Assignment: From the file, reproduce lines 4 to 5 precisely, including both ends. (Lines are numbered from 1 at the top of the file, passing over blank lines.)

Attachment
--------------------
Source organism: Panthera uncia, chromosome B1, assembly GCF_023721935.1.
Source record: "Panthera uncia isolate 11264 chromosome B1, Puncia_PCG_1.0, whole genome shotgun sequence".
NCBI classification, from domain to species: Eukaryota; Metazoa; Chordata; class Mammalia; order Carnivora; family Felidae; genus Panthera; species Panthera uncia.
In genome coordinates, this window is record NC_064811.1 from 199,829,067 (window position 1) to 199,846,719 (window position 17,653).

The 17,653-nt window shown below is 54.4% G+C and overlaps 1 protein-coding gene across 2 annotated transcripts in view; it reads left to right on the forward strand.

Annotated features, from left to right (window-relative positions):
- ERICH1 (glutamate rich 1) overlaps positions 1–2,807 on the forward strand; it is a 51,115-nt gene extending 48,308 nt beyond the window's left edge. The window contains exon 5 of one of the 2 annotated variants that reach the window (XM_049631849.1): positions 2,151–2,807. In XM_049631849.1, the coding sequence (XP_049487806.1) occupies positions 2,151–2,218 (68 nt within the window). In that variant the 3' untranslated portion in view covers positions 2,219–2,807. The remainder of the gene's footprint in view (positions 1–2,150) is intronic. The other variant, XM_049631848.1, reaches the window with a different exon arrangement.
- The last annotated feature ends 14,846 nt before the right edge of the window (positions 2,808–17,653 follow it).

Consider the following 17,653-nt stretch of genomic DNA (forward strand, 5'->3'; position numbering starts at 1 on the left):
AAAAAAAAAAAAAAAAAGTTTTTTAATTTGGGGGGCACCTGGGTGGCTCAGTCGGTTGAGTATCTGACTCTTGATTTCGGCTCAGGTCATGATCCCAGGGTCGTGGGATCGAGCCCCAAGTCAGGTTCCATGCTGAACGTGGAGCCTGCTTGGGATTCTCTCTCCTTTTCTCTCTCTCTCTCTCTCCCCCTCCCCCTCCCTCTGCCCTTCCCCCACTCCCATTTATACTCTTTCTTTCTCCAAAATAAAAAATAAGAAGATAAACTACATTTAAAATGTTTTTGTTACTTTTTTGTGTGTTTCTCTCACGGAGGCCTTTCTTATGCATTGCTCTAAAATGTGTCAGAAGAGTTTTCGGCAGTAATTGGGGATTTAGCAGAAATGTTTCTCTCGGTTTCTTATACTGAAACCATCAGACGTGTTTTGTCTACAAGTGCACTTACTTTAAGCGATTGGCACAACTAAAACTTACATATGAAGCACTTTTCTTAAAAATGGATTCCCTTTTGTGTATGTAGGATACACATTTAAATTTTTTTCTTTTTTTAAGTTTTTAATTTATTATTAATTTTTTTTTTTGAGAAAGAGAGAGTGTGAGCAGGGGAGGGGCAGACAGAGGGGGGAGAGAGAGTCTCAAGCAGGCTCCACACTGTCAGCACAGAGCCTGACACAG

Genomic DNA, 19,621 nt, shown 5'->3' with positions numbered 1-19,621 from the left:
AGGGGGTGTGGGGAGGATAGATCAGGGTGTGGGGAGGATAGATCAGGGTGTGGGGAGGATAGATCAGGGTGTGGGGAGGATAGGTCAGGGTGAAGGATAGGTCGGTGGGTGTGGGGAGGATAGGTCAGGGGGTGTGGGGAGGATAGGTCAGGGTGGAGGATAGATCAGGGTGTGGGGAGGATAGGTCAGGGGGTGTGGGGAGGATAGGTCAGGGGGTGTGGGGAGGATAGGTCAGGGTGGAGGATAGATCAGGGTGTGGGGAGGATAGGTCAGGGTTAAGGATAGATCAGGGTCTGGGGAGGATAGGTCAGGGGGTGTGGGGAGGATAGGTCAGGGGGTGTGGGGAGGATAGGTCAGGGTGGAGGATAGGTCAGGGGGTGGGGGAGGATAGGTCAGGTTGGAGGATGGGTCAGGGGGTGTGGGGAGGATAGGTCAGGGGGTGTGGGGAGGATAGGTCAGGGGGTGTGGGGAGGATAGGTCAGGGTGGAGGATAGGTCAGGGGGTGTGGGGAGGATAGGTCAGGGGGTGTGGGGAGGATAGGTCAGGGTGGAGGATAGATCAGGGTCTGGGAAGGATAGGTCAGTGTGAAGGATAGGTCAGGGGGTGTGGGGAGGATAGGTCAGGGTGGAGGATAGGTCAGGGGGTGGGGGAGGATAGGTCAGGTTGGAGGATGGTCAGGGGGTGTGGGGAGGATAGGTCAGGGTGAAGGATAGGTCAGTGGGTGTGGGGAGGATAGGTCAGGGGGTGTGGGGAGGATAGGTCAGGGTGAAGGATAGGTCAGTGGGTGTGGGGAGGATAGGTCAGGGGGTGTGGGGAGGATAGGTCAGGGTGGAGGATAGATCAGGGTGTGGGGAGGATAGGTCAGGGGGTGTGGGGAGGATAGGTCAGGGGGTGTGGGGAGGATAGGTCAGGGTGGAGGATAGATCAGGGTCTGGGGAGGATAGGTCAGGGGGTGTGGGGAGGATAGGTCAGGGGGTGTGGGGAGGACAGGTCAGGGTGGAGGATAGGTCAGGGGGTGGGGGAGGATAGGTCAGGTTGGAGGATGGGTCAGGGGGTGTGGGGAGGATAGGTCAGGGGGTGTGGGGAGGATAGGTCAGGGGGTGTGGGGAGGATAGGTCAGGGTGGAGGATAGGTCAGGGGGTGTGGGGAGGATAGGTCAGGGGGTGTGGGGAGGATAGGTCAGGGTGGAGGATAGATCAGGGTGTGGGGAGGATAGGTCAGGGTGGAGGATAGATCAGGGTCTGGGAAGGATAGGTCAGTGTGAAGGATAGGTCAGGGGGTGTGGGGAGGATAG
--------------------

In genome coordinates, this window is record NC_064811.1 from 199,829,067 (window position 1) to 199,846,719 (window position 17,653).

The 17,653-nt window shown below is 54.4% G+C and overlaps 1 protein-coding gene across 2 annotated transcripts in view; it reads left to right on the forward strand.